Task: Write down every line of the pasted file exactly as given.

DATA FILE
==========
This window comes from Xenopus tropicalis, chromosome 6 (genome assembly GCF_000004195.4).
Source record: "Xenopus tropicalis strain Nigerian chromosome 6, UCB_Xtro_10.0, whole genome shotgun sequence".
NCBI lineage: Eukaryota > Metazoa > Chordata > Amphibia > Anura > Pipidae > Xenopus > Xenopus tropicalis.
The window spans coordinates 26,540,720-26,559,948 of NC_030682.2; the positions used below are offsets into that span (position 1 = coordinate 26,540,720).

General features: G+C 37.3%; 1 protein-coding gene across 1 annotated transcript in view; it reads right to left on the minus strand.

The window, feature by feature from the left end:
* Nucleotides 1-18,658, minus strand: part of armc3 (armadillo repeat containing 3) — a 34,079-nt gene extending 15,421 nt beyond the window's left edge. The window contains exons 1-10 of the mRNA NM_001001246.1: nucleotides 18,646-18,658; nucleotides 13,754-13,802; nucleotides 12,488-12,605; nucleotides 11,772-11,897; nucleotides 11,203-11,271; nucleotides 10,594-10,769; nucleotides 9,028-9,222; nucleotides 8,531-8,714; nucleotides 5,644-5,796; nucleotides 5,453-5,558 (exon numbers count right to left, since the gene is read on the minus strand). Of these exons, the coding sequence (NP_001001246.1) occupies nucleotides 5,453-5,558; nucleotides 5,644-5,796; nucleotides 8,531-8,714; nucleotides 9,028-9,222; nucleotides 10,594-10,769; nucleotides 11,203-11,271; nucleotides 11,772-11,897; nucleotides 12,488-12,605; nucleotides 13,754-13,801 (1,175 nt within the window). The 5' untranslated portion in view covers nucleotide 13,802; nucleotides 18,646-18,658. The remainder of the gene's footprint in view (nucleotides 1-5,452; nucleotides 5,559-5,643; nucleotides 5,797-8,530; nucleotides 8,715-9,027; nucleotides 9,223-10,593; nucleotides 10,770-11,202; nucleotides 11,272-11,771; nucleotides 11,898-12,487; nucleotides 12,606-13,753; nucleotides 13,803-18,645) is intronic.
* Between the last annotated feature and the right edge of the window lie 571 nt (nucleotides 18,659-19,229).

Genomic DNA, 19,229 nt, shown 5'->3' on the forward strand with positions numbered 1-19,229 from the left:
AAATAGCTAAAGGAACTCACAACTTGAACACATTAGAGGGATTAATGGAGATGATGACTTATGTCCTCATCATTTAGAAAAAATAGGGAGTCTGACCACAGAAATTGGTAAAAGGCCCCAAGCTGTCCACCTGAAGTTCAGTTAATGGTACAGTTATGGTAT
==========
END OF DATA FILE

This window comes from Xenopus tropicalis, chromosome 6 (genome assembly GCF_000004195.4).
Source record: "Xenopus tropicalis strain Nigerian chromosome 6, UCB_Xtro_10.0, whole genome shotgun sequence".
NCBI lineage: Eukaryota > Metazoa > Chordata > Amphibia > Anura > Pipidae > Xenopus > Xenopus tropicalis.
The window spans coordinates 26,540,720-26,559,948 of NC_030682.2; the positions used below are offsets into that span (position 1 = coordinate 26,540,720).

General features: G+C 37.3%; 1 protein-coding gene across 1 annotated transcript in view; it reads right to left on the minus strand.

The window, feature by feature from the left end:
* Nucleotides 1-18,658, minus strand: part of armc3 (armadillo repeat containing 3) — a 34,079-nt gene extending 15,421 nt beyond the window's left edge. The window contains exons 1-10 of the mRNA NM_001001246.1: nucleotides 18,646-18,658; nucleotides 13,754-13,802; nucleotides 12,488-12,605; nucleotides 11,772-11,897; nucleotides 11,203-11,271; nucleotides 10,594-10,769; nucleotides 9,028-9,222; nucleotides 8,531-8,714; nucleotides 5,644-5,796; nucleotides 5,453-5,558 (exon numbers count right to left, since the gene is read on the minus strand). Of these exons, the coding sequence (NP_001001246.1) occupies nucleotides 5,453-5,558; nucleotides 5,644-5,796; nucleotides 8,531-8,714; nucleotides 9,028-9,222; nucleotides 10,594-10,769; nucleotides 11,203-11,271; nucleotides 11,772-11,897; nucleotides 12,488-12,605; nucleotides 13,754-13,801 (1,175 nt within the window). The 5' untranslated portion in view covers nucleotide 13,802; nucleotides 18,646-18,658. The remainder of the gene's footprint in view (nucleotides 1-5,452; nucleotides 5,559-5,643; nucleotides 5,797-8,530; nucleotides 8,715-9,027; nucleotides 9,223-10,593; nucleotides 10,770-11,202; nucleotides 11,272-11,771; nucleotides 11,898-12,487; nucleotides 12,606-13,753; nucleotides 13,803-18,645) is intronic.
* Between the last annotated feature and the right edge of the window lie 571 nt (nucleotides 18,659-19,229).

Genomic DNA, 19,229 nt, shown 5'->3' on the forward strand with positions numbered 1-19,229 from the left:
AAATAGCTAAAGGAACTCACAACTTGAACACATTAGAGGGATTAATGGAGATGATGACTTATGTCCTCATCATTTAGAAAAAATAGGGAGTCTGACCACAGAAATTGGTAAAAGGCCCCAAGCTGTCCACCTGAAGTTCAGTTAATGGTACAGTTATGGTAT